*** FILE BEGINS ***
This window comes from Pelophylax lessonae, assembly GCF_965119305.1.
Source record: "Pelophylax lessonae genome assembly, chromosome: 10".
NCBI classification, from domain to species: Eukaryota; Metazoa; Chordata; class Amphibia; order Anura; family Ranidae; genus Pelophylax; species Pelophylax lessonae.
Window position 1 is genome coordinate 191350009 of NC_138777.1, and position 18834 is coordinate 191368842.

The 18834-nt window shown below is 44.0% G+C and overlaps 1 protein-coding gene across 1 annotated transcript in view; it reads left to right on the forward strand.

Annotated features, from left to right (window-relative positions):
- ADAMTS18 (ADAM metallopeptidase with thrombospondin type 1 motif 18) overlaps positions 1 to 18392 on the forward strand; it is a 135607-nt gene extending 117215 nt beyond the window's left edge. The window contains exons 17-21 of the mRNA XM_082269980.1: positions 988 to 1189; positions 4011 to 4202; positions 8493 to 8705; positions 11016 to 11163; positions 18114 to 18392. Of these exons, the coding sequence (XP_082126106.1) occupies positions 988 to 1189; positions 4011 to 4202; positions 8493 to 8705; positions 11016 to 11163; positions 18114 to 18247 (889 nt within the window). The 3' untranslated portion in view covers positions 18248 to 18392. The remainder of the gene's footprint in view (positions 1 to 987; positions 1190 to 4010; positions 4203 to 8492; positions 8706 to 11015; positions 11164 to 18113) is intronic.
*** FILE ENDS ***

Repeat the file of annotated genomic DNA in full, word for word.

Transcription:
This window comes from Pelophylax lessonae, assembly GCF_965119305.1.
Source record: "Pelophylax lessonae genome assembly, chromosome: 10".
NCBI classification, from domain to species: Eukaryota; Metazoa; Chordata; class Amphibia; order Anura; family Ranidae; genus Pelophylax; species Pelophylax lessonae.
Window position 1 is genome coordinate 191350009 of NC_138777.1, and position 18834 is coordinate 191368842.

The 18834-nt window shown below is 44.0% G+C and overlaps 1 protein-coding gene across 1 annotated transcript in view; it reads left to right on the forward strand.

Annotated features, from left to right (window-relative positions):
- ADAMTS18 (ADAM metallopeptidase with thrombospondin type 1 motif 18) overlaps positions 1 to 18392 on the forward strand; it is a 135607-nt gene extending 117215 nt beyond the window's left edge. The window contains exons 17-21 of the mRNA XM_082269980.1: positions 988 to 1189; positions 4011 to 4202; positions 8493 to 8705; positions 11016 to 11163; positions 18114 to 18392. Of these exons, the coding sequence (XP_082126106.1) occupies positions 988 to 1189; positions 4011 to 4202; positions 8493 to 8705; positions 11016 to 11163; positions 18114 to 18247 (889 nt within the window). The 3' untranslated portion in view covers positions 18248 to 18392. The remainder of the gene's footprint in view (positions 1 to 987; positions 1190 to 4010; positions 4203 to 8492; positions 8706 to 11015; positions 11164 to 18113) is intronic.